The position of the site at the narrowest location on the whole island was most probably a strategy. The Takwa ruins are remnants of a once-thriving Swahili town between the 15th and 16th centuries. The unique Friday Mosque with a large pillar atop the qibla wall is among the most notable features. This pillar is believed to symbolize the burial of a Sheikh below the wall.
Takwa’s position/location with shallow waters must have been of considerable importance, especially during its peak, when many of the sails that came into view were likely to be hostile. Therefore access to the site must have been primarily from the shallow channel, which could only admit vessels of shallow draft. Takwa’s eventual abandonment in the 17th century was due to the salinization of the once-fresh water and endless fighting between Takwa and the Pate people. These ruins were gazetted as a National Monument in 1982.
German Post Office
German nationals Clement Denhardt and G. A. Fisher first made contact with the Lamu hinterland in the late 1870s. They soon struck a friendship with Ahmed Abdullah Simba, the Sultan of Witu, who at the time was having problems with the rulers of Lamu and Zanzibar and so welcomed a new ally. Shortly afterward, Witu became a German protectorate. This building was the first German Post Office ever established along the East African Coast. The Post office was established on November 22nd, 1888, by the Germans, led by Clement Denhardt. At the time, the communications and trade contacts for the German Protectorate in Witu could be served through Lamu, a well-established town with links to the outside world. The Post office operated for more than two years before its closure on March 3rd, 1891, after the withdrawal of the German settlement in Witu.
The Siyu Fort
The Siyu Fort is the only Fort around the coastal region constructed by a local resident. It is located in the coastal province in the Pate Island area of Lamu district, opposite Siyu town. The Fort was built by one of Siyu’s leaders, Bwana Mataka (Mohammed Ishaq bin Mbarak bin Mohamed bin Oman Famau), in the 19th century to safeguard Siyu residents from Omani Arab domination. He also rebuilt much of the town.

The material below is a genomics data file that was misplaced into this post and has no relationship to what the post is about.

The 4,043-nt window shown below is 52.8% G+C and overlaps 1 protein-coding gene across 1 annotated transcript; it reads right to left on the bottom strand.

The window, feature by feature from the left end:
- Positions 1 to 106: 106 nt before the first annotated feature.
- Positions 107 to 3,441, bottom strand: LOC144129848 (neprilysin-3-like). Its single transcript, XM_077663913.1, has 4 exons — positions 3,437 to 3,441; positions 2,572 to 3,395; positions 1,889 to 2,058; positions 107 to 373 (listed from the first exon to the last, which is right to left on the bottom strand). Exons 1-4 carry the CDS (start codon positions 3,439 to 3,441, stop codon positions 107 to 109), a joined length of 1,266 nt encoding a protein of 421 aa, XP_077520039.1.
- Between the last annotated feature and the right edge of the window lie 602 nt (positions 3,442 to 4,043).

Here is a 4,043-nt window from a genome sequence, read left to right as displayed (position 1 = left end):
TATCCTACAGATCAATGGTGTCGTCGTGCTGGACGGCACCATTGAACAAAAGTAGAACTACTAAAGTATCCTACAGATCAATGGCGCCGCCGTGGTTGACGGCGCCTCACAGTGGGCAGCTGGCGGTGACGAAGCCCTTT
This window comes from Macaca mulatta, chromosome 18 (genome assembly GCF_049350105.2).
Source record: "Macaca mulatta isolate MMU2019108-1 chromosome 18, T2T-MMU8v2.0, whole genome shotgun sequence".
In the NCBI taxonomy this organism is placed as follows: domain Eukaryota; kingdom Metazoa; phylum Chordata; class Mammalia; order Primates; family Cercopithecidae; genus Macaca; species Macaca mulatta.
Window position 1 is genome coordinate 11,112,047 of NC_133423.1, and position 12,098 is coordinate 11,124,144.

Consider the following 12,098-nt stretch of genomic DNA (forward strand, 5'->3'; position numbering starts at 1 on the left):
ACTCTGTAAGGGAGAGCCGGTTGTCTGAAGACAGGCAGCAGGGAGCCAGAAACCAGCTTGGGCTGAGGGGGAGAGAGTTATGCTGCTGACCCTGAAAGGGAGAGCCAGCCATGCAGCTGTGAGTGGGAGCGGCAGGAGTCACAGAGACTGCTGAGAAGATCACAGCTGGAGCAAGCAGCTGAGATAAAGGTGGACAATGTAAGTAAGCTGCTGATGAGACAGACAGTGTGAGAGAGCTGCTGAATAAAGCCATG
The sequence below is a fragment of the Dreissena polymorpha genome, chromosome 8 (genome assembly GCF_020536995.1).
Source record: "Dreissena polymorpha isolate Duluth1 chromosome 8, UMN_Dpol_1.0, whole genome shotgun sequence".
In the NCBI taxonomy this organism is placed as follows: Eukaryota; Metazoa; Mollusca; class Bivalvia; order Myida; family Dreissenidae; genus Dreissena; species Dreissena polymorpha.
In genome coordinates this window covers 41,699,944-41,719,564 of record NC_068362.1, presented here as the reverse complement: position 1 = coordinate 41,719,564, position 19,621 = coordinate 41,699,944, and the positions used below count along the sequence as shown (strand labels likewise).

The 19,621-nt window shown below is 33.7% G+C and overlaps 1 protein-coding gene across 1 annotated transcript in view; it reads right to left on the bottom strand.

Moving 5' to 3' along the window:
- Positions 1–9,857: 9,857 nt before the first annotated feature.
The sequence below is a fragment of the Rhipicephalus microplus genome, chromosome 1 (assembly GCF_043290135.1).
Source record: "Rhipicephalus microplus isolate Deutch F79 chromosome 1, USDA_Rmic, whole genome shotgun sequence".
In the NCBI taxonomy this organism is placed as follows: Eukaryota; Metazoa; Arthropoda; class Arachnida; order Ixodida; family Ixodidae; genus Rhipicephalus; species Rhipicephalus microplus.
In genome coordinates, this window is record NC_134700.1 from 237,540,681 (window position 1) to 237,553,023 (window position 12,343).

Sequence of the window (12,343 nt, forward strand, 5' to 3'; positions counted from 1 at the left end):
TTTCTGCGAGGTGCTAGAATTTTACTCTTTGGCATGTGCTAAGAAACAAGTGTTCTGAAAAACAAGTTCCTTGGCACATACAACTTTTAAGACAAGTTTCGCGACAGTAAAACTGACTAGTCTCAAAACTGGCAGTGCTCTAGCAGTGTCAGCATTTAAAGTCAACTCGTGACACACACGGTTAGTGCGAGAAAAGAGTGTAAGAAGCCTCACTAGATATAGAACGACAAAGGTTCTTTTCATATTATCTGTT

Historic Sites To see In Mombasa County
The Portuguese built Fort Jesus in 1593. The site chosen was a coral ridge at the entrance to the harbour. The Fort was designed by an Italian Architect and Engineer, Joao, Batista Cairato. Fort Jesus was built to secure the safety of Portuguese living on the East Coast of Africa. It has had a long history of hostilities among the interested parties that used to live in Mombasa. Between 1631 and 1875, the Fort was won and lost nine times by the nations contesting control of Kenya. On October 24th, 1958, Fort Jesus was declared a National Park and became a Museum in 1962. The Fort is now an important historical landmark in the East African region.
Mombasa Old Town Covers an area of 72 hectares (180 acres) and is inhabited by a mix of local, Arab, Asian, Portuguese, and British settlers. These groups’ various social, political, religious, and economic activities have created a distinct character and culture that has come to define this old town. The visible aspect of this unique character is a collection of historical buildings dating from the 18th century, which combines African, Arabic, and European influences. Many of these buildings still exist, with beautifully carved doors and elegantly styled balconies attached to their turn-of-the-century facades.